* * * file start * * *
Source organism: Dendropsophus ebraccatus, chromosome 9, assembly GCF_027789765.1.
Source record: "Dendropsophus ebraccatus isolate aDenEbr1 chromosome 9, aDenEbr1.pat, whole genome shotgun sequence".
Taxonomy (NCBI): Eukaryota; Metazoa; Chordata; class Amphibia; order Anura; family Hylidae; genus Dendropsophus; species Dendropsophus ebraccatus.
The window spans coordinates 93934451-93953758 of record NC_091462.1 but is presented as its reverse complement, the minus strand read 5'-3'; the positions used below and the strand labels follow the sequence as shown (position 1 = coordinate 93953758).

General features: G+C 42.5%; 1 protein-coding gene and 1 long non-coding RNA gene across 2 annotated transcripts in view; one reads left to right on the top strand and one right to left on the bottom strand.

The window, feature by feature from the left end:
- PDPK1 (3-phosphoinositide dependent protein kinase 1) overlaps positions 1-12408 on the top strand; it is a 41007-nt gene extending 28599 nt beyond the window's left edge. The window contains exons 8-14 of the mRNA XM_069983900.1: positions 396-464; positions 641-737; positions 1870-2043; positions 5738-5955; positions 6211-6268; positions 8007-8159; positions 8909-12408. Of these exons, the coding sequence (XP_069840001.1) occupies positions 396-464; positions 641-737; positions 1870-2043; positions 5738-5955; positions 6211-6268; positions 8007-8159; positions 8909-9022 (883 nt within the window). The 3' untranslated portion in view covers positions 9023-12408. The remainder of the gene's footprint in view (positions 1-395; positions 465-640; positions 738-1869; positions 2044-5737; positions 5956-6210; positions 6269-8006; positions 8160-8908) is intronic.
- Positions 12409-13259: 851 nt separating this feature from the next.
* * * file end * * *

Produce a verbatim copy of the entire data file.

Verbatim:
Source organism: Dendropsophus ebraccatus, chromosome 9, assembly GCF_027789765.1.
Source record: "Dendropsophus ebraccatus isolate aDenEbr1 chromosome 9, aDenEbr1.pat, whole genome shotgun sequence".
Taxonomy (NCBI): Eukaryota; Metazoa; Chordata; class Amphibia; order Anura; family Hylidae; genus Dendropsophus; species Dendropsophus ebraccatus.
The window spans coordinates 93934451-93953758 of record NC_091462.1 but is presented as its reverse complement, the minus strand read 5'-3'; the positions used below and the strand labels follow the sequence as shown (position 1 = coordinate 93953758).

General features: G+C 42.5%; 1 protein-coding gene and 1 long non-coding RNA gene across 2 annotated transcripts in view; one reads left to right on the top strand and one right to left on the bottom strand.

The window, feature by feature from the left end:
- PDPK1 (3-phosphoinositide dependent protein kinase 1) overlaps positions 1-12408 on the top strand; it is a 41007-nt gene extending 28599 nt beyond the window's left edge. The window contains exons 8-14 of the mRNA XM_069983900.1: positions 396-464; positions 641-737; positions 1870-2043; positions 5738-5955; positions 6211-6268; positions 8007-8159; positions 8909-12408. Of these exons, the coding sequence (XP_069840001.1) occupies positions 396-464; positions 641-737; positions 1870-2043; positions 5738-5955; positions 6211-6268; positions 8007-8159; positions 8909-9022 (883 nt within the window). The 3' untranslated portion in view covers positions 9023-12408. The remainder of the gene's footprint in view (positions 1-395; positions 465-640; positions 738-1869; positions 2044-5737; positions 5956-6210; positions 6269-8006; positions 8160-8908) is intronic.
- Positions 12409-13259: 851 nt separating this feature from the next.